*If you were expecting some sort of in-depth follow up to this question, you are out of luck. That is all I had intended to ask those who have stuck with Notes for this long, considering that it has not been updated in two whole years.

To everyone else:

You may be asking yourself, "What ever happened to that blog about the submarine, my favorite blog, the only one I ever bothered to read that did not feature pictures of girls in bikinis?"

Furthermore, you may be asking yourself, "Before I find out, where did I stash that last can of Milwaukee's Best so my roommate wouldn't take it?"

The answer, it so happens, is two-fold:

Fold One: It is in the Crisper droor of your refrigerator, behind the bag containing pears that have turned a deep brown color over the past six or eight weeks, where no one would ever, ever think to look. Good hiding place!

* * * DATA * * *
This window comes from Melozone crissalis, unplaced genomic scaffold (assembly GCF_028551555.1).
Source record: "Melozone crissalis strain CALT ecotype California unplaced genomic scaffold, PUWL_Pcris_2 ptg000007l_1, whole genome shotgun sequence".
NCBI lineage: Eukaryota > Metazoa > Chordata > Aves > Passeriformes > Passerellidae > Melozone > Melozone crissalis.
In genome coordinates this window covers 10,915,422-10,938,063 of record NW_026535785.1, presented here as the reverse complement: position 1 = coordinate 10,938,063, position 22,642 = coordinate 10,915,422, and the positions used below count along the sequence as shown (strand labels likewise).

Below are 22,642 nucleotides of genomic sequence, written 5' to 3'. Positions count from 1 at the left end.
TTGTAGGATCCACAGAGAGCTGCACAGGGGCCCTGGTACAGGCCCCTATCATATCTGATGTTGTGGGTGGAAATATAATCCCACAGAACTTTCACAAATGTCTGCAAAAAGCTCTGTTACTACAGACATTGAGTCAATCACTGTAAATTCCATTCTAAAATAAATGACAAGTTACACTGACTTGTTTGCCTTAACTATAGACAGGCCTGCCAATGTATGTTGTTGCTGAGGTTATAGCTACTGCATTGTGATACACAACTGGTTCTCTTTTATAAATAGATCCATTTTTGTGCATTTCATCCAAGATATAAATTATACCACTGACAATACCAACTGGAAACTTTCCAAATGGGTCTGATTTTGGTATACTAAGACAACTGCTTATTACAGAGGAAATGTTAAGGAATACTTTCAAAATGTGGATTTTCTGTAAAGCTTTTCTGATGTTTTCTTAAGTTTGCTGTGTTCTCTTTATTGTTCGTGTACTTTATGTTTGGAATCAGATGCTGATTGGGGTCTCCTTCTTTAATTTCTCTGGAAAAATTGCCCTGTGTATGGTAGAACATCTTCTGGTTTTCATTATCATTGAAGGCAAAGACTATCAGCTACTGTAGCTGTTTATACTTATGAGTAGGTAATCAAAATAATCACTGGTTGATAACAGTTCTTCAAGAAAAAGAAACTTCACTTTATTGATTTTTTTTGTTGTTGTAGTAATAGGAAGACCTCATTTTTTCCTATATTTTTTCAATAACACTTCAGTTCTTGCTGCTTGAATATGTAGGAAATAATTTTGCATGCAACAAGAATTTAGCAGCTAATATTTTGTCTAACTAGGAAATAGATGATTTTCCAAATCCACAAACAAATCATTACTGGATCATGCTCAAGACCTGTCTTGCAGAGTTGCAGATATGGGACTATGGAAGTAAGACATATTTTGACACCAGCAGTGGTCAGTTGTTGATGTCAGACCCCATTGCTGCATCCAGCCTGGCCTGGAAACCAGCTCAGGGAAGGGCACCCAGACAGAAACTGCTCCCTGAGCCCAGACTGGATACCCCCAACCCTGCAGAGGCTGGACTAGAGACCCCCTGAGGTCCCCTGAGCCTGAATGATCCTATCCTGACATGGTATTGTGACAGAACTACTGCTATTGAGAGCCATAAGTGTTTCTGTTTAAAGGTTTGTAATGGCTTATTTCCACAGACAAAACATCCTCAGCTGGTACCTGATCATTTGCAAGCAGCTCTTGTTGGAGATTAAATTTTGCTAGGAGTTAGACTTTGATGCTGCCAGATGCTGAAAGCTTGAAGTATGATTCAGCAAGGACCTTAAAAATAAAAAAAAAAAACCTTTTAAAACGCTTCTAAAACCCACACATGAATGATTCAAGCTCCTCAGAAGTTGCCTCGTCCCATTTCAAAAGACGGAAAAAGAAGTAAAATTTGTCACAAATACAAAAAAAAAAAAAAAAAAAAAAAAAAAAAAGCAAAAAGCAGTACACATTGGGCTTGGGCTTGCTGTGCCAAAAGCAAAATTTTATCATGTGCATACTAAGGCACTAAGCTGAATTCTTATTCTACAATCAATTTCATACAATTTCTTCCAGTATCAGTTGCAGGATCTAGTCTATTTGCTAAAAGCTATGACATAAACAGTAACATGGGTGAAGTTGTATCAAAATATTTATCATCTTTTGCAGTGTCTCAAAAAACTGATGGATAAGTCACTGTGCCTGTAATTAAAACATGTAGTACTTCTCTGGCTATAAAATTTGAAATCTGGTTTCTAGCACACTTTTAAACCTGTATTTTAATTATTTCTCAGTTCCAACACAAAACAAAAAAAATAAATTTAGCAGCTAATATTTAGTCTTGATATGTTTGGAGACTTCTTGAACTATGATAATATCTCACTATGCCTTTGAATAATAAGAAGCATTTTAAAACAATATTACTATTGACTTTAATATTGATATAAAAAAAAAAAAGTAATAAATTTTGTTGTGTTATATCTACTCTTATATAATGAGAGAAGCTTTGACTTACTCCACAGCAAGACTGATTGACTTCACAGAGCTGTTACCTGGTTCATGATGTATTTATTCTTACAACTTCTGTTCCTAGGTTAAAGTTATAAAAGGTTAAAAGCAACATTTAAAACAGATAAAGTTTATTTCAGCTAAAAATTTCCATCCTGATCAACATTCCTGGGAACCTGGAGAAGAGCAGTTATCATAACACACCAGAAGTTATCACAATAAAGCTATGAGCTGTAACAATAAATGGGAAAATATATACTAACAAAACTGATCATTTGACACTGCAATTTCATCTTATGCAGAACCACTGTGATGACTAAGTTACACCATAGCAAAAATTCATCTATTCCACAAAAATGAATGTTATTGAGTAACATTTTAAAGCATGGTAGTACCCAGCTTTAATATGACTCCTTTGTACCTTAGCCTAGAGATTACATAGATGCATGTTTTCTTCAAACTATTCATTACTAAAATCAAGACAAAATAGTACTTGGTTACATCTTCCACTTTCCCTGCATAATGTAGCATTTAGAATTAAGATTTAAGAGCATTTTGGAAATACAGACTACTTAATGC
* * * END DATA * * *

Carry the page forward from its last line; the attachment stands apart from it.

Fold Two: This is not an easy fold to access. Which is why I have been stalling....

Prologue to a Painful Explanation

Do you know what happens to people, innocent scientists such as myself, when the government decides to nose into their business? I'll tell you what happens: they get their submarine taken away.

...or nearly taken away.

Little details like "accounting," making the numbers match up to within one or two digits, the scrutiny of earmarks called "Porsche," to even stupid things, like claiming to have been on an expedition to Hawaii, when in fact one was on vacation in Hawaii, are enough to raise the scrutiny of the Feds. Before you know it, hefty looking men with Miami-Vice hairdos and dark sunglasses and pin-striped shirts are knocking on the door of your laboratory demanding to be let in. Simply saying, "Not interested, thank you," or "No solicitors," and closing the shutters simply won't do. You have to let them in, or they will get feisty: the knocks get louder, backup is called, the threats of charges becomes more creative, and before you know it, you have what appears to be an Italian mafia hit squad assembled on your lawn, but which is really the United States Government.